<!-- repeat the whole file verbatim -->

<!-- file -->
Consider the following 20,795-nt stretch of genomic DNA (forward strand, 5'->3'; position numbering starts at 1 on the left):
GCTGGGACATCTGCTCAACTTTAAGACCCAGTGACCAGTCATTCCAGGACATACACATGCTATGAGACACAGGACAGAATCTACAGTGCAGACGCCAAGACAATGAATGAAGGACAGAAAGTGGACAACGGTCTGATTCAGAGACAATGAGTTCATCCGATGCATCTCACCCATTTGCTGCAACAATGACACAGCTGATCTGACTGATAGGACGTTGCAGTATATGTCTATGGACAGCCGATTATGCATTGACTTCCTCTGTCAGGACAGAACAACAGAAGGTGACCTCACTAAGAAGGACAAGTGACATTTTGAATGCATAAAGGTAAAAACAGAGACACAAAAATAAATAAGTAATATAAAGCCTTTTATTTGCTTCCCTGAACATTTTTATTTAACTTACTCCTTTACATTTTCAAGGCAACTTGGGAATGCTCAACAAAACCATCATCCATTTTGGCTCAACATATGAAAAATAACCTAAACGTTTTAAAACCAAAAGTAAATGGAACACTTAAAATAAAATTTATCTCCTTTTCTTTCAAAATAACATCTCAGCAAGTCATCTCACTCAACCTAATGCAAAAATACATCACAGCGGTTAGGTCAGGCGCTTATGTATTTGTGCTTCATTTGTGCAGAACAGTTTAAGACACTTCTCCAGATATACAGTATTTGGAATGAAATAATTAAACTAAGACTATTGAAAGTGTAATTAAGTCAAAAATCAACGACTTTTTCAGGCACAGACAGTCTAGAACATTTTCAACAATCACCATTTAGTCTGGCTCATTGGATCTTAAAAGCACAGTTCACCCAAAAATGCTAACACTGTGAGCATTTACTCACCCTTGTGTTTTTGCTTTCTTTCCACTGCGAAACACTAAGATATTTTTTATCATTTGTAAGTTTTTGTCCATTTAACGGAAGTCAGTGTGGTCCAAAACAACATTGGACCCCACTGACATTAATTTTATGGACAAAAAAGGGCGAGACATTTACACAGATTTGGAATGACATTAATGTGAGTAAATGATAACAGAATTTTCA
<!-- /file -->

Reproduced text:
Consider the following 20,795-nt stretch of genomic DNA (forward strand, 5'->3'; position numbering starts at 1 on the left):
GCTGGGACATCTGCTCAACTTTAAGACCCAGTGACCAGTCATTCCAGGACATACACATGCTATGAGACACAGGACAGAATCTACAGTGCAGACGCCAAGACAATGAATGAAGGACAGAAAGTGGACAACGGTCTGATTCAGAGACAATGAGTTCATCCGATGCATCTCACCCATTTGCTGCAACAATGACACAGCTGATCTGACTGATAGGACGTTGCAGTATATGTCTATGGACAGCCGATTATGCATTGACTTCCTCTGTCAGGACAGAACAACAGAAGGTGACCTCACTAAGAAGGACAAGTGACATTTTGAATGCATAAAGGTAAAAACAGAGACACAAAAATAAATAAGTAATATAAAGCCTTTTATTTGCTTCCCTGAACATTTTTATTTAACTTACTCCTTTACATTTTCAAGGCAACTTGGGAATGCTCAACAAAACCATCATCCATTTTGGCTCAACATATGAAAAATAACCTAAACGTTTTAAAACCAAAAGTAAATGGAACACTTAAAATAAAATTTATCTCCTTTTCTTTCAAAATAACATCTCAGCAAGTCATCTCACTCAACCTAATGCAAAAATACATCACAGCGGTTAGGTCAGGCGCTTATGTATTTGTGCTTCATTTGTGCAGAACAGTTTAAGACACTTCTCCAGATATACAGTATTTGGAATGAAATAATTAAACTAAGACTATTGAAAGTGTAATTAAGTCAAAAATCAACGACTTTTTCAGGCACAGACAGTCTAGAACATTTTCAACAATCACCATTTAGTCTGGCTCATTGGATCTTAAAAGCACAGTTCACCCAAAAATGCTAACACTGTGAGCATTTACTCACCCTTGTGTTTTTGCTTTCTTTCCACTGCGAAACACTAAGATATTTTTTATCATTTGTAAGTTTTTGTCCATTTAACGGAAGTCAGTGTGGTCCAAAACAACATTGGACCCCACTGACATTAATTTTATGGACAAAAAAGGGCGAGACATTTACACAGATTTGGAATGACATTAATGTGAGTAAATGATAACAGAATTTTCA